“Pastor, You’re So Busy”

As a pastor, I hear people tell me all the time: “You’re so busy.” 

Objectively, this is true: I lead an accidental multi-site church with about a dozen part-time staff, while getting another Master’s degree. I’m married and love to prioritize time with my wife, and every once in a while would like to see my family (many of whom live nearby) and some friends.

So, yes, I’m busy. But I don’t think I know many people who aren’t. People younger than me are still in school and starting their careers; many people my age have families—which means soccer and baseball and homework in the school-months; many people older than me are working hard and running after kids and grandkids. Heck, a lot of the retirees I know are busier now than they were while they were working!

So, yeah, I’m busy—but I hate it when people apologize for taking my time. It’s my least favorite thing, especially from the people I pastor. I understand where it’s coming from: they care about me and don’t want me running ragged. That said, I’m busy because I say yes to giving my time to the people I care about. 

In other words, here’s what keeps me busy:

  • Sermon and teaching prep—either for this coming Sunday, or looking twelve or more weeks down the road;
  • Meeting with paid and unpaid staff—helping them figure out how to overcome an obstacle, solve a problem, and implement a new idea;
  • Spending time in one-on-one’s for counseling, encouragement, and guidance;
  • Intentional time making disciples of a handful of leaders who, when they ask, always get a “yes” if I can make it work;
  • Doing marriage and pre-marriage counseling; it’s not unfair to say that out of 52 weeks a year, we’ll spend 40-45 with someone on our couch getting ready for marriage, or trying to make their marriage work;
  • Visiting folks in the hospital, and occasionally in their home; sorry, Richard Baxter, but meeting people in coffee shops and where they work is the new house-to-house thing;
  • Grabbing lunch or coffee with other pastors, especially the handful I’m honored to call friends. It’s important to me to walk beside someone doing similar work with a similar passion;
  • Attending to commitments I’ve made to the Annual Conference (our supervising agency): attending pastors’ meetings, coaching other pastors via the phone, and attending to the business of being part of the tribe;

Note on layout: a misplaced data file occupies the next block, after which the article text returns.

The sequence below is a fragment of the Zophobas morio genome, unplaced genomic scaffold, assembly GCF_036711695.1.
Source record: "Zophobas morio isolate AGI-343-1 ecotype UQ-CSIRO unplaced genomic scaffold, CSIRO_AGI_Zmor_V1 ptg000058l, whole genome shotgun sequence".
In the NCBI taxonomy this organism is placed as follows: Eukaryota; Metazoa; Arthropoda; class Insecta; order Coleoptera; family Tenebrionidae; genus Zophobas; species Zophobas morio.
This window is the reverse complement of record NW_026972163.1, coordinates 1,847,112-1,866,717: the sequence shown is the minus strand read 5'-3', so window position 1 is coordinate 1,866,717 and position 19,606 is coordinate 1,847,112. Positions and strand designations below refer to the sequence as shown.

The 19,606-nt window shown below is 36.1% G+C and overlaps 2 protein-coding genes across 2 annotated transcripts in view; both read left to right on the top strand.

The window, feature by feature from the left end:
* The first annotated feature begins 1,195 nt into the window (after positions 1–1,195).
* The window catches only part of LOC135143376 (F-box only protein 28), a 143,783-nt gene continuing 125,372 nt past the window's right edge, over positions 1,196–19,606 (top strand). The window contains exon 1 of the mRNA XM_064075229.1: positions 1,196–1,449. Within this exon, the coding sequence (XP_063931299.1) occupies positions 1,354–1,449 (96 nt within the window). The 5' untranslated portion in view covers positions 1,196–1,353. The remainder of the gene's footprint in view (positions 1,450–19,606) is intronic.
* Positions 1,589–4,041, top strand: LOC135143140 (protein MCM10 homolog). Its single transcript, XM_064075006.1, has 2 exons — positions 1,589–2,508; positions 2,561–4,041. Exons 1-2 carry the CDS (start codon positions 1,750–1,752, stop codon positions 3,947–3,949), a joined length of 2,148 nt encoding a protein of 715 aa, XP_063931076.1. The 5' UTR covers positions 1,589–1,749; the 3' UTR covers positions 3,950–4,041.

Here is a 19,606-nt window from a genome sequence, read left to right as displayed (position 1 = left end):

• Responding to and initiating dozens of texts, emails, phone calls, and more—sometimes to solve a problem, to check in, to set an agenda, or to pray… Come to think of it, a lot of my phone calls include prayer.

Look at that list and you’ll notice a few things: first, I’m never in my office, because my office isn’t where my best work is done. People who are looking for me shouldn’t start at my office, because I’m probably with somebody doing the very thing you’re looking for at that moment.

Second, there are people who get first-dibs on my time. There are a handful of people—my staff, and a few key leaders, and some guys I’m discipling—that when they ask, I’ll move mountains if I have to. Everyone is equally important, but some few are more strategic than others. Where there’s a fire, I want to add fuel with my time.

Third, and more importantly, what keeps me busy is my people. Spending time with people isn’t an interruption to what I do, it is the very core of what I do! I choose to invest myself in people every. time. Sometimes that means sermon prep happens on the weekend, and while I don’t like that all the time, the reality is: given the choice between people and anything else, this extrovert will choose people every time. 

So, if you’re part of what I’m doing, do me a favor: stop feeling bad about asking for my time. Don’t begin your sentences with, “I know you’re busy.” Instead, begin with: “Hey, I would love to connect about {insert topic here} — when would be the best time for you?”

A ground-breaking text for me, way back in my Moody days, was in 1 Thessalonians 2:8,

We loved you so much that we shared with you not only God’s Good News but our own lives, too.

I’m not here to not be busy; let my self-care be my self-care (and if you want to know about that, and how to make sure I’m taken care of, maybe we can do another post on that). Instead, let me be your friend.

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